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Helicals for Power Plants

by Pat Haffert

Danbro Vice President

November 2020

Danbro Distributors Danbro Distributors

If the various advantages and benefits of specifying helical piles and anchors for deep foundations could be condensed into two words, they would probably be “site friendly.”  Never would this characterization be more accurate than when the “sites” in question are in the Energy or Power Production Industries.  In the U.S., these industries are individually considered a “natural monopoly” due to high infrastructure cost, capital investments, and other barriers to entry, relative to the size of the market. The quasi-government companies involved in nuclear, coal, or gas-fired plants, and electric generation, transmission, and distribution, are heavily regulated as their product is deemed essential for the public good. Most facilities, located in population centers to reduce transmission costs, are often built in less desirable areas on poor soils.  No one wants to live next door to a nuclear power plant, but it needs to be in relative proximity to its service area.  Security, safety, and reliability are major concerns and the players in these fields must maintain high standards.  Like any highly regulated business, rules and regulations are … well, the rule.  With the constraints on construction in these highly restrictive plants and facilities, helicals are often the deep foundation of choice due to the elimination or mitigation of access, mobilization, and vibration concerns.  Danbro and its installer network have participated in many projects over the years in this arena.  A brief recap of some of these jobs, the motivation for the specification of helicals, and the issues overcome are informative.

Our installers have worked for PECO, Pepco Holdings, Exelon, Delmarva, Con Edison (both 15th Street & Cherry Street in New York City), National Grid in Massachusetts & Long Island, and others in power generation. Delmarva Power’s Edgemoor substation in Wilmington, DE was typical of our substation work.  Pads to support new transmission towers and generators needed to be supported on deep foundations as weight of hammer soils were encountered to 85’.  Driven piles would have caused unacceptable vibration, required big cranes, and necessitated shutdowns due to overhead safety concerns.  Helical piles provided a viable solution to all the concerns raised by timber.  A 1 ¾” square shaft with a 6” PVC grout-filled sleeve was installed to depths of 100’ to support the pads while dealing with lateral concerns.  No shutdowns were required.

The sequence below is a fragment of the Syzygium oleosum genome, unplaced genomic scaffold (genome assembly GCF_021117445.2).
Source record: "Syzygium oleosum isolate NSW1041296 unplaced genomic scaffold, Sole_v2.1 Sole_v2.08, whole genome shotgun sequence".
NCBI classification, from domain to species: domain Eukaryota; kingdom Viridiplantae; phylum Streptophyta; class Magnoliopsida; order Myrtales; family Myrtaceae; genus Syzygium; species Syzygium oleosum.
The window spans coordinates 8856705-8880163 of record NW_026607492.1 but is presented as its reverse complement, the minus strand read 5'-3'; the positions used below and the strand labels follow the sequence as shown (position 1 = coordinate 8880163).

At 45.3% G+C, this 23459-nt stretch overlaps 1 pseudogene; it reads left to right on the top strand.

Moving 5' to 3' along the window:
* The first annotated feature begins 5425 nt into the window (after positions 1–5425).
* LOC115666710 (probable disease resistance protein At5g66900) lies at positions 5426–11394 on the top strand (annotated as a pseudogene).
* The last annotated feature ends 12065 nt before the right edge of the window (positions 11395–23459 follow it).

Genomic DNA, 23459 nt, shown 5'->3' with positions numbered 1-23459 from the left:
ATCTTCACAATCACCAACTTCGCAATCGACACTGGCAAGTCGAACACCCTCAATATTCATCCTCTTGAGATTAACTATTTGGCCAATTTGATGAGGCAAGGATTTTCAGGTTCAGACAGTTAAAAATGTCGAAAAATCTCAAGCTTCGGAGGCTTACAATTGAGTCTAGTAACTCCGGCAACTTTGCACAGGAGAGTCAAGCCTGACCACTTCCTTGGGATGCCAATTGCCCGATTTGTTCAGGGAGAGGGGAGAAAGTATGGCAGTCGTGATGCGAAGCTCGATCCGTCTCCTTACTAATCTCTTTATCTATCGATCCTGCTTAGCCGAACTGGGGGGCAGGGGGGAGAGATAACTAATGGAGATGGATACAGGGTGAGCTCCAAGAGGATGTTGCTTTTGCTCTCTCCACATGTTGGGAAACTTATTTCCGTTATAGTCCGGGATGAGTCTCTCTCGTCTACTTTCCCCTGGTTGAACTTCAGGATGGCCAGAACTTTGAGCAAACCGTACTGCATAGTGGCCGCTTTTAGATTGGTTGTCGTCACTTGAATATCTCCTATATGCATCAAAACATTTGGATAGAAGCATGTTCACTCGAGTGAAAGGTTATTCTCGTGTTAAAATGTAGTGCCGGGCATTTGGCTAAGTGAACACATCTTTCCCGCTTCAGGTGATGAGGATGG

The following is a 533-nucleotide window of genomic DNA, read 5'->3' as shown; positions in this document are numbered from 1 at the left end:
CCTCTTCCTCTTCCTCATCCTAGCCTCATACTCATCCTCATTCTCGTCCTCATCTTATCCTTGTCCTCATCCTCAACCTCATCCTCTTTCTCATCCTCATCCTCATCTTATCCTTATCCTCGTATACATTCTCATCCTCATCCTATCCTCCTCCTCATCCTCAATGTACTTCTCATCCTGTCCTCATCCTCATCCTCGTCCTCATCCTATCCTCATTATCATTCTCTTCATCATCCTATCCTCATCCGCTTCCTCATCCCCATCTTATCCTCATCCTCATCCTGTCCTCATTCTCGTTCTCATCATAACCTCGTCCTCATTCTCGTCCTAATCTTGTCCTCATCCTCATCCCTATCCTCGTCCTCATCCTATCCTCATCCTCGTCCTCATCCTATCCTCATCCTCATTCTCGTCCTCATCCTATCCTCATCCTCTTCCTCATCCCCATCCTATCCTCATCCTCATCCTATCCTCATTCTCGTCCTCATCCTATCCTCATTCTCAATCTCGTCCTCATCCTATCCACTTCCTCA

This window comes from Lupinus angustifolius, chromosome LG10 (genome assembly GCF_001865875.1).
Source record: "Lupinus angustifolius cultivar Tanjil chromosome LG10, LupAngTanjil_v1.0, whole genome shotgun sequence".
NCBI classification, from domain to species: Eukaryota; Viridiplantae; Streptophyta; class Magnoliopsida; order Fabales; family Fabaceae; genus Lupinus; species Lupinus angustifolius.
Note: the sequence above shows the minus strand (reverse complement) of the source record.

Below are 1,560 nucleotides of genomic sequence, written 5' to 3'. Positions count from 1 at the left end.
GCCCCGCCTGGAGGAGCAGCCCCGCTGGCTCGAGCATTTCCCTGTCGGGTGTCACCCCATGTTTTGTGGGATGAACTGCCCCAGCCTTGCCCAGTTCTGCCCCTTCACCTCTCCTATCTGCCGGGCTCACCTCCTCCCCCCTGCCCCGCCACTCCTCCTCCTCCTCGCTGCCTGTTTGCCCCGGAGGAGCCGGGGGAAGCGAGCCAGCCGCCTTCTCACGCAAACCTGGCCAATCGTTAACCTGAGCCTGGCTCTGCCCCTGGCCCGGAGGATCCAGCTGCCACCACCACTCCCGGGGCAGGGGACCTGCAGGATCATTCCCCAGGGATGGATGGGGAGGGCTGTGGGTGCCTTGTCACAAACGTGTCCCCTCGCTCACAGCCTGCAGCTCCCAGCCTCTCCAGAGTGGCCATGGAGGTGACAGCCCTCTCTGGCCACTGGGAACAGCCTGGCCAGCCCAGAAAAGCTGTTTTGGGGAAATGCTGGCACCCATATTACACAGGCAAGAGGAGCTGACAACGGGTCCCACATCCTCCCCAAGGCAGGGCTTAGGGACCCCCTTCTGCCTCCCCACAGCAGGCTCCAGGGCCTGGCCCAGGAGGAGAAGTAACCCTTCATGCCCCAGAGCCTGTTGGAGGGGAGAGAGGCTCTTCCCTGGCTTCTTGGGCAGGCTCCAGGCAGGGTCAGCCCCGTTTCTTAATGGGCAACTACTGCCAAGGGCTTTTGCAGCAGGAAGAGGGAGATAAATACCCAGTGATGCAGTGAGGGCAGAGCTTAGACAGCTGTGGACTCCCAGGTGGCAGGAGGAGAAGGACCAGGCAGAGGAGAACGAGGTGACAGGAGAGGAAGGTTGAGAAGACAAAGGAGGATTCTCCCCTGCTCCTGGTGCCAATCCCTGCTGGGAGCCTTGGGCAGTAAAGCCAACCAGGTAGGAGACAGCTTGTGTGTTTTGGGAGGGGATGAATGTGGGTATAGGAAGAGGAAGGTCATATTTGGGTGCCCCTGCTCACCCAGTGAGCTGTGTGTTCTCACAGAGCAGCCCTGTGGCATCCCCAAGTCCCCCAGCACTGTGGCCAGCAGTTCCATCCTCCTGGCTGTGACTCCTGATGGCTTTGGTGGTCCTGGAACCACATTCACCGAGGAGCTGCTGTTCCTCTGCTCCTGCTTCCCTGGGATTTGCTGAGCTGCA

Commonly, work for Electric Utilities involves the use of helical anchors as tie-downs.  This was the case in Stevensville, MD where electrical power posts were compromised in a storm and needed to be better secured.  Environmental sensitivity was paramount, so the work needed to be done from the road to avoid intrusion into wetlands.  A custom bracket was produced to facilitate a difficult anchor-to-post connection in a marine environment.

In a related vein, most of our work on Cell Towers has been retrofitting existing towers to provide increased capacity. These applications utilize helical anchors for tie-downs.

We also have provided helical support for electrical duct banks for Utilities and in the private sector.

Helical piles for rack and pipe supports, similar to duct banks, are a popular choice for gas or chemical pipelines. Elizabethtown Gas, PSE&G, and National Grid have all used helicals at their facilities.  The usual suspects, namely restricted/confined sites, weak soils, high loads, small equipment, and no vibration drove the decisions to use helicals.    

Similar application and restrictions exist in the private sector as evidenced by our multiple visits over the years to the Kinder Morgan chemical plant in Carteret, NJ.

The Limerick Nuclear Generating Station in Limerick Township, Montgomery County, Pennsylvania is located next to the Schuylkill River, northwest of Philadelphia. Underground tanks needed to be removed and replaced and many of the tanks were adjacent to security barrier walls. There were concerns that the walls may be undermined and experience settlement during the excavation.  Helical underpinning piers were chosen for their many already detailed virtues.  In addition, plant activities sometimes required “no notice” demobilizations for things like valve inspections, which were easily accommodated with a helical install.  Plant rules needed to be strictly followed, including an approximately five minute to ten minute pause for a mandatory safety review between each piling install.

In all instances when working in Power Plants or for Utilities, small equipment with low overhead, no-vibration, and easy mobilization/demobilization were the critical factors in the specification of helical piles and anchors.  High loads and poor soils were a given.  Safety and security were a must.  Many key players in the power industries in the Northeast have come to rely on Danbro, its installation network, and IDEAL helical piles to meet their stringent requirements and ease construction woes!

Danbro Distributors

3700 South 26th St.

Philadelphia, PA 19145

(215) 271-7700